BUJUMBURA October 29th (ABP) – I am proud of the success achieved thanks to growing amaranths, vegetables commonly called “Irengarenga”, says Ms. Bernitte Nahimana.
“When I got married, I thought that my husband, who spent a lot of time on religious activities, needed my input. I then continued to practice with determination and dedication that agriculture that I mastered on land that a charitable man lent us. “Thanks to God’s blessings, activity has flourished. We moved from the outskirts of the city to a beautiful house we built in a residential neighborhood. We bought some plots and trading places at the market that can serve as sources of income. “This is one of the alternatives when the family will no longer be able to practice agriculture because of lack of land. The land on which she practices agriculture is currently being serviced for the construction of houses. The Rundi proverb says: “Umuntu inkoni yishimikiza ashaje ayica akiri muto”, to mean that we should prepare for retirement when we are still young.The last child of the family, Bernitte was not allowed to study like her brothers. She attended the “Yaga Mukama” informal school to devote enough time to housework and farming. “Since I was young, I specialized in agriculture, especially the cultivation of amaranths on the shores of Lake Tanganyika,” she says. It’s a very profitable business in a short time. Harvesting of amaranths occurs three to four weeks after sowing, unlike cassava harvested a year later, beans (2-3 months) or maize (3-4 months).
Ms. Nahimana admits that when she was growing amaranths for food self-sufficiency, she did not know she would get to that stage. In addition to the amaranths, she also grows other food crops such as cassava, sweet potatoes, banana, eggplant and oil palm so much that she only buys rice and fish for daily food. This allows her to save large amounts every month.
“Our self-sacrifice has also strengthened our love and mutual respect at home. No family member complains about working alone. Everyone contributes to family income. We have a few employees working in the fields but my husband and my kids give their help every day. ”
Ms. Nahimana has always avoided problems that can arise during the work. She built several wells for water retention to irrigate the fields during the dry season. During the harvest of the amaranths, customers usually take it on credit to pay after resale. Sometimes they do not pay on time. The market places made it possible for Ms. Nahimana to solve such problems. She sells herself at the market the amaranths she harvests.
Ms. Nahimana also contracts loans for projects that require significant funding. The Cooperative Savings and Mutual Credit Fund (CECM) granted her successively two loans of three million and two million Burundian francs which she easily paid back with the money from the sale of amaranths. Unfortunately when she applied for credit for the third time in that microfinance, she could not get it on the pretext that the markets are being rehabilitated. She criticized the attitude of the banks and micro finance which refuse to grant loans to farmers. “I am forced to lie that I will repay the loans with trade revenues while they come from agricultural activities.” To get a loan these days, she resorts to “Dushirehamwe” savings and loan group and of which she is a member.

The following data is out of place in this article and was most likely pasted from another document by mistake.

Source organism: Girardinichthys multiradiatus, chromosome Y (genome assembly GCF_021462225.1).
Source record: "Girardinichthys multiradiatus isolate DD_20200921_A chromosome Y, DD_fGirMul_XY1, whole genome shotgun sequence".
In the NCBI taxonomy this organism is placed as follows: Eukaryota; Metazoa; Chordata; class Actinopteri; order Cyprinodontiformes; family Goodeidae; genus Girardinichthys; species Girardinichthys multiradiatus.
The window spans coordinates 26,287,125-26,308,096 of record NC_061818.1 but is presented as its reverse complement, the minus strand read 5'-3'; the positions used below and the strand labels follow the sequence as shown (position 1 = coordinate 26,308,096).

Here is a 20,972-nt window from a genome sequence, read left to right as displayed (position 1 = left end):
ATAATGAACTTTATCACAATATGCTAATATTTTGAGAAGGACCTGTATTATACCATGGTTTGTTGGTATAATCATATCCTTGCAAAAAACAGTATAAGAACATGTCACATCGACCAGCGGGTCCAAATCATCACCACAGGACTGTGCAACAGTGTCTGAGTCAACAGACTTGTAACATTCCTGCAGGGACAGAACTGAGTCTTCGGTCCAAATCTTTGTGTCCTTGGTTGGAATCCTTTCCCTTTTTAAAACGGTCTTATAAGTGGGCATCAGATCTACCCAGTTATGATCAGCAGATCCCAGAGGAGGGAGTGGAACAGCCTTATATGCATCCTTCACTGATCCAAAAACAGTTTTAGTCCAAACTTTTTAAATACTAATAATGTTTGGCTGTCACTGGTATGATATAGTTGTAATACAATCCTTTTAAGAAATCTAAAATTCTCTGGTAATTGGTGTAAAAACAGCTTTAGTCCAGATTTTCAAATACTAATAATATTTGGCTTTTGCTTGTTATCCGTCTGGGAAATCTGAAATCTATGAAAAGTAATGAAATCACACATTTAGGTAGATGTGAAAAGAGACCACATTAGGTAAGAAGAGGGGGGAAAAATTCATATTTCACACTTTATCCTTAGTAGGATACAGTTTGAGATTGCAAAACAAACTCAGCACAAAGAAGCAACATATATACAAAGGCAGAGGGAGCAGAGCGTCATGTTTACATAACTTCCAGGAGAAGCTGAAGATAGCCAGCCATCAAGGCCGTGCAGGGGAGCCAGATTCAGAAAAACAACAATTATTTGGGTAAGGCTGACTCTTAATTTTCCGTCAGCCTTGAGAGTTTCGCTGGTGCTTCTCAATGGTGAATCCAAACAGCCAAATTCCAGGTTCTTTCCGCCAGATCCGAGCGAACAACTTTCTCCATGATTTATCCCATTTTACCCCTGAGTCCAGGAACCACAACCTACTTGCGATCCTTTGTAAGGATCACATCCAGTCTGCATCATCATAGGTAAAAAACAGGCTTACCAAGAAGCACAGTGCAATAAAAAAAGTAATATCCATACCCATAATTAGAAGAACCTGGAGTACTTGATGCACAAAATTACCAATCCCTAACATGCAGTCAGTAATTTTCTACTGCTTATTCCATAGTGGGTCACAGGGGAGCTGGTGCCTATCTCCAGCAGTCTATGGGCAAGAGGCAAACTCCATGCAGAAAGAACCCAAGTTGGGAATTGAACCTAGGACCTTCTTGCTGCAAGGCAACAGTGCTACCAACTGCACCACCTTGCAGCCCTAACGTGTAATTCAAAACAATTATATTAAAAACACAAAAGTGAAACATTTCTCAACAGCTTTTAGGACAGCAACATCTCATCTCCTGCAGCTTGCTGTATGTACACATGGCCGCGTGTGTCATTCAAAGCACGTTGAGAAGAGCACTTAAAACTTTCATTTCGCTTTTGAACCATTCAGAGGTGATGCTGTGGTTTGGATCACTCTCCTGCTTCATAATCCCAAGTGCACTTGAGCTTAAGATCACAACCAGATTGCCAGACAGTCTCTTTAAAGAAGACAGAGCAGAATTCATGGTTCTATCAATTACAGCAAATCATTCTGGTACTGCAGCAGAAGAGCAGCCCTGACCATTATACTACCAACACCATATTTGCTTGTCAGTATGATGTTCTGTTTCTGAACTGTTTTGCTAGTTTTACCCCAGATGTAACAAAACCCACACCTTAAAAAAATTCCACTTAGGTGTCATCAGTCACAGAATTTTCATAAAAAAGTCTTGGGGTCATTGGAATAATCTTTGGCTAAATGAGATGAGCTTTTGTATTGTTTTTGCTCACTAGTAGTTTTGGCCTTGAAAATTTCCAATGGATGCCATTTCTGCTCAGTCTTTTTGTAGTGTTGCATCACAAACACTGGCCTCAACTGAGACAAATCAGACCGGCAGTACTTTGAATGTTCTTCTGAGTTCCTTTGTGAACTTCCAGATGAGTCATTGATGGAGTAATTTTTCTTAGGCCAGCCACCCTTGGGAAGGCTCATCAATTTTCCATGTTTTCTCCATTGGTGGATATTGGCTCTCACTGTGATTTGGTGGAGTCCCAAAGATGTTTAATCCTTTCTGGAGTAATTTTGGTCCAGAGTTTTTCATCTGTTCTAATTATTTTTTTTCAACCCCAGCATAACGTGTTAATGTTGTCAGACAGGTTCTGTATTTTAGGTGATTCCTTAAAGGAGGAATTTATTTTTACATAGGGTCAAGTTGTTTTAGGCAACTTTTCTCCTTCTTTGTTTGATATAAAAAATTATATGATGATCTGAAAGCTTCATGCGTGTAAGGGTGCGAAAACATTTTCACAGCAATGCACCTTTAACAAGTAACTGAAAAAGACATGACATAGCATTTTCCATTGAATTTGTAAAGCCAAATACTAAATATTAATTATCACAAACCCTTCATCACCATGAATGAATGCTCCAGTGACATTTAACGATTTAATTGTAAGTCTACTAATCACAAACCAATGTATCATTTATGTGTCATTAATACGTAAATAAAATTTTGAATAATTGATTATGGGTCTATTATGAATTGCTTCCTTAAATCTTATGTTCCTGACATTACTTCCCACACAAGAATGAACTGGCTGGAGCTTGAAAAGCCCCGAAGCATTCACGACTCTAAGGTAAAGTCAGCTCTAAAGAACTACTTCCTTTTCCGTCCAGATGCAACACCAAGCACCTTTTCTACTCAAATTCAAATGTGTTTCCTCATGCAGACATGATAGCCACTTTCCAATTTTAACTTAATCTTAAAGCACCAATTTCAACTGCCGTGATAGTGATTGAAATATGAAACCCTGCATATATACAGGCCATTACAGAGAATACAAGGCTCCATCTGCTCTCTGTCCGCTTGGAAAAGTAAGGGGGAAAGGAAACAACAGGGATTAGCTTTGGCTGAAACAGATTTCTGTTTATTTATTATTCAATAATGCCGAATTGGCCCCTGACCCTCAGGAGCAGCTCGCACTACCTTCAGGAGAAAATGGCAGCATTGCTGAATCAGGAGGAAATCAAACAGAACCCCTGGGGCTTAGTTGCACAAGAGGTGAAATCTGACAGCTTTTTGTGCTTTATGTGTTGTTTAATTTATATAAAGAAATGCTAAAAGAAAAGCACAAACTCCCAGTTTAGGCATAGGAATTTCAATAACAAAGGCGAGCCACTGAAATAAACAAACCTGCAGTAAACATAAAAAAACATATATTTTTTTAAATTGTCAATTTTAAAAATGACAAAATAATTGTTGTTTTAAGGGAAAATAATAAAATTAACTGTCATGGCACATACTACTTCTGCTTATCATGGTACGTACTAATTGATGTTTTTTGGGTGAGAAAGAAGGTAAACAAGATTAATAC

Ms. Nahimana advises other women to choose an activity to get out of poverty that affects them more than men. When they see me, some women ask me if I continue to wade through the mud while I no longer live on the outskirts of the city. She says that success is guaranteed when you consistently run an activity you love.
I told myself that I could follow her example and develop myself too. I decided to do farming to increase family income. Income from agriculture is far above my salary. My main office is here in my fields. I harvest twice a week. I harvested on Monday and sold amaranths for 70 000 BIF. On Friday, I will also sell for 70,000 BIF, Ms. Gakiza told the check by ABP.Teacher Pascasie Gakiza learned something from Ms. Nahimana. I saw her doing very profitable farming. She sows the amaranths twice a week (Tuesday and Friday). She harvests and sells every week. “I saw how Ms. Nahimana was developing, how she built a villa, how she pays for her children’s studies to university while she is a farmer. Her family is well fed. I have seen how she receives bank loans and is able to pay them back when she is a farmer while we, as public servants, get almost nothing when we take loans.
“I hate laziness. At 5:00 am, I am standing every day to supervise agricultural activities in the fields. I hasten to reach Ms. Nahimana’s step, to have a villa like hers. I return to my job as a teacher at 1:00 pm,” she says. She states that Ms. Nahimana lent her a plot to grow cassava which is harvested at the end of a year. Afterwards, she gave her a plot for the cultivation of amaranths, an activity that allows her to harvest every week and to have money. To increase income, I rent plots each year for agriculture for about 500 000 BIF.
Ms. Gakiza is also proud of the development she has achieved. “I made savings. I built three houses that are under rent. I pay the school fees of my three children attending university including two in private universities. There are always food supplies at home”. She says that with her monthly salary as a teacher, she could not meet all the family needs (food, clothes, and medical expenses).